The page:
Endpoint security, a network's critical first line of cybersecurity defense, protects end-users and endpoint devices – desktops, laptops, mobile devices, servers –against cyberattacks. Endpoint security also protects the network against adversaries who attempt to use endpoint devices to launch cyberattacks on sensitive data and other assets on the network.
Endpoints remain the primary enterprise network entry point for cyberattacks. Various studies estimate that as many as 90% of successful cyberattacks and as many as 70% of successful data breaches originate at endpoint devices. According to the IBM Security® Cost of a Data Breach Report 2021, the average data breach cost companies USD 4.24 million.
Today companies must protect more endpoints, and more kinds of endpoints, than ever before. Bring-your-own-device (BYOD) policies, increased remote work, and the surging number of IoT devices, customer-facing devices and network-connected products have multiplied the endpoints that hackers can exploit, and the vulnerabilities that security teams must secure.
The original endpoint security software, antivirus software protects endpoints against known forms of malware - Trojans, worms, adware and more.
Traditional antivirus software scanned the files on an endpoint device for malware signatures - strings of bytes characteristic to known viruses or malware. The software alerted the user or admin when a virus was found, and provided tools for isolating and removing the virus and repairing any infected files.
Today's antivirus software, often called next-generation antivirus (NGAV), can identify and fight newer types of malware, including malware that leaves no signature. For example, NGAV can detect fileless malware - malware that resides in memory and injects malicious scripts into the code of legitimate applications. NGAV can also identify suspicious activity using heuristics, which compare suspicious behavior patterns to those of known viruses, and integrity scanning, which scans files for signs of virus or malware infection.
Antivirus software alone may be adequate for securing a handful of endpoints. Anything beyond that typically requires an enterprise protection platform, or EPP. An EPP combines NGAV with other endpoint security solutions, including:
An EPP integrates these endpoint solutions in a central management console, where security teams or system admins can monitor and manage security for all endpoints. For example, an EPP can assign the appropriate security tools to each endpoint, update or patch those tools as needed, and administer corporate security policies.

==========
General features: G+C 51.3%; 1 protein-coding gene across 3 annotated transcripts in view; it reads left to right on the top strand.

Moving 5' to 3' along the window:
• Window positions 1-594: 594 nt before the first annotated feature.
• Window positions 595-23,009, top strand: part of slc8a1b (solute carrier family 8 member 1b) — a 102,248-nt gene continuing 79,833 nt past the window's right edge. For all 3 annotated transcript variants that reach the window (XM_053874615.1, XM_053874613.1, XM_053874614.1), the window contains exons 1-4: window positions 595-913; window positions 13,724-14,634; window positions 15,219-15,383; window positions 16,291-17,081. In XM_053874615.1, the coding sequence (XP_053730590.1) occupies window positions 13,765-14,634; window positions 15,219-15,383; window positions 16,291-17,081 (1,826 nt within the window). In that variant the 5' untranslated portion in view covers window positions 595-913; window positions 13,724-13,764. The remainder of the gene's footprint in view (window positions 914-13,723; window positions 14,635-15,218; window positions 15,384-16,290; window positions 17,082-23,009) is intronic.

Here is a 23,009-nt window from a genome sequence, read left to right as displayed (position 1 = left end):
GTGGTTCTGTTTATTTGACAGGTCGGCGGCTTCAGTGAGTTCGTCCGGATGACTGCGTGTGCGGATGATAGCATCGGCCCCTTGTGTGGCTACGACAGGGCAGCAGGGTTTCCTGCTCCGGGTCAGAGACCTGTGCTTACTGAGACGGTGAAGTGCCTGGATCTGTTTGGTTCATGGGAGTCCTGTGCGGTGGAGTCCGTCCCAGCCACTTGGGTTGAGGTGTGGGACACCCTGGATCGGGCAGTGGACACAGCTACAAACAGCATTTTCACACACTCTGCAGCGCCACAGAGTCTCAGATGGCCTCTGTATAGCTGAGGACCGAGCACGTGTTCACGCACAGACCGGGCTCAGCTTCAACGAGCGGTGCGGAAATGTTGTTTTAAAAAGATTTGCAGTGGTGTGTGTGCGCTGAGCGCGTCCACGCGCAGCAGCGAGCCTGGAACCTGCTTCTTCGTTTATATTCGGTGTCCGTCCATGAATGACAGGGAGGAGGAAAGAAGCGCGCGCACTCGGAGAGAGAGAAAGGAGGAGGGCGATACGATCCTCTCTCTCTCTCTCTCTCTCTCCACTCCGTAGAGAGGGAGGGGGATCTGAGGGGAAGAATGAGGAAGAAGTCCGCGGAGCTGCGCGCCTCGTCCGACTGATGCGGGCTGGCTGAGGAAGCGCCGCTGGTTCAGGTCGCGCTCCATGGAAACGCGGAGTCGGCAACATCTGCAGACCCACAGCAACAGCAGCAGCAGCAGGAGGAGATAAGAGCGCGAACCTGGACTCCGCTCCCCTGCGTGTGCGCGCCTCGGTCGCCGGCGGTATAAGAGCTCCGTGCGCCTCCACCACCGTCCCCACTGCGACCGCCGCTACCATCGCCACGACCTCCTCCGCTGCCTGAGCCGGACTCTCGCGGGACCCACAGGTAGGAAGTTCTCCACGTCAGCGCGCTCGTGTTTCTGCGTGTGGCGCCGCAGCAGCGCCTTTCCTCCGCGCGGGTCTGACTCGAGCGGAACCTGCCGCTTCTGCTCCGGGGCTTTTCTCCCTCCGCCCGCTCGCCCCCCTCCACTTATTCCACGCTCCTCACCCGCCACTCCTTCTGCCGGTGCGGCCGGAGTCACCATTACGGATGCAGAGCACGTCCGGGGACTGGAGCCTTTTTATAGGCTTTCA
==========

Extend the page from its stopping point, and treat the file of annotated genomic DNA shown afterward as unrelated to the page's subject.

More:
EPPs can be on-premises or cloud-based. But industry analyst Gartner (link resides outside ibm.com), which first defined the EPP category, notes that ‘Desirable EPP solutions are primarily cloud-managed, allowing the continuous monitoring and collection of activity data, along with the ability to take remote remediation actions, whether the endpoint is on the corporate network or outside of the office.’
EPPs focuse on preventing known threats, or threats that behave in known ways. Another class of endpoint security solution, called endpoint detection and response(EDR), enables security teams to respond to threats that sneak past preventative endpoint security tools.
EDR solutions continuously monitor the files and applications that enter each device, hunting for suspicious or malicious activity that indicates malware, ransomware or advanced threats. EDR also continuously collects detailed security data and telemetry, storing it in a data lake where it can be used for real-time analysis, root cause investigation, threat hunting and more.
EDR typically includes advanced analytics, behavioral analysis, artificial intelligence (AI) and machine learning, automation capabilities, intelligent alerting, and investigation and remediation functionality that enable security teams to:
Many newer or more advanced EPPs include some EDR capabilities, but for complete endpoint protection encompassing prevention and response, most enterprises should employ both technologies.
Extended detection and response, or XDR, extends the EDR threat detection and response model to all areas or layers of the infrastructure, protecting not only endpoint devices but applications, databases and storage, networks, and cloud workloads. A software-as-a-service (SaaS) offering, XDR protects on-premises and cloud resources. Some XDR platforms integrate security products from a single vendor or cloud service provider, but the best also allow organizations to add and integrate the security solutions they prefer.
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